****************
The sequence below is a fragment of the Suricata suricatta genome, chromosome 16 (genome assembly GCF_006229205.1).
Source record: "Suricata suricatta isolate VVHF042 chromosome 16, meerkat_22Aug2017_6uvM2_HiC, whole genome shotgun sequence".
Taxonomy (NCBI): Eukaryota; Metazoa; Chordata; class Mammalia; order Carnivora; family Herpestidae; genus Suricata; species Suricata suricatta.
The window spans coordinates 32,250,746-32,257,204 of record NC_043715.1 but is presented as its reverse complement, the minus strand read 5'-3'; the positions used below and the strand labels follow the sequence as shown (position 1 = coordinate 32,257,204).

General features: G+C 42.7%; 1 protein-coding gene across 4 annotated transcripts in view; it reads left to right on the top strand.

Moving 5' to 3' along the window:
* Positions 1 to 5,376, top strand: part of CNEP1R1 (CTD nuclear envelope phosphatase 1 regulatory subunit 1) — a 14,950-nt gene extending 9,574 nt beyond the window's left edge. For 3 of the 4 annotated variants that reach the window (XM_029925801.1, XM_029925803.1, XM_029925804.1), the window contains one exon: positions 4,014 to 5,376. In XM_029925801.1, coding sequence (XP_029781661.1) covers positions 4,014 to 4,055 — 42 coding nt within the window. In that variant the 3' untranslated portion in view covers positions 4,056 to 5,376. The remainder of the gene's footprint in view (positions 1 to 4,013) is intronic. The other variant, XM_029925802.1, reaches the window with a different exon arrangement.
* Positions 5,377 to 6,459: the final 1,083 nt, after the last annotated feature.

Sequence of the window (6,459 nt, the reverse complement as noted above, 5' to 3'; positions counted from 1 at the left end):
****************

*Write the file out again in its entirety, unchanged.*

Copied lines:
The sequence below is a fragment of the Suricata suricatta genome, chromosome 16 (genome assembly GCF_006229205.1).
Source record: "Suricata suricatta isolate VVHF042 chromosome 16, meerkat_22Aug2017_6uvM2_HiC, whole genome shotgun sequence".
Taxonomy (NCBI): Eukaryota; Metazoa; Chordata; class Mammalia; order Carnivora; family Herpestidae; genus Suricata; species Suricata suricatta.
The window spans coordinates 32,250,746-32,257,204 of record NC_043715.1 but is presented as its reverse complement, the minus strand read 5'-3'; the positions used below and the strand labels follow the sequence as shown (position 1 = coordinate 32,257,204).

General features: G+C 42.7%; 1 protein-coding gene across 4 annotated transcripts in view; it reads left to right on the top strand.

Moving 5' to 3' along the window:
* Positions 1 to 5,376, top strand: part of CNEP1R1 (CTD nuclear envelope phosphatase 1 regulatory subunit 1) — a 14,950-nt gene extending 9,574 nt beyond the window's left edge. For 3 of the 4 annotated variants that reach the window (XM_029925801.1, XM_029925803.1, XM_029925804.1), the window contains one exon: positions 4,014 to 5,376. In XM_029925801.1, coding sequence (XP_029781661.1) covers positions 4,014 to 4,055 — 42 coding nt within the window. In that variant the 3' untranslated portion in view covers positions 4,056 to 5,376. The remainder of the gene's footprint in view (positions 1 to 4,013) is intronic. The other variant, XM_029925802.1, reaches the window with a different exon arrangement.
* Positions 5,377 to 6,459: the final 1,083 nt, after the last annotated feature.

Sequence of the window (6,459 nt, the reverse complement as noted above, 5' to 3'; positions counted from 1 at the left end):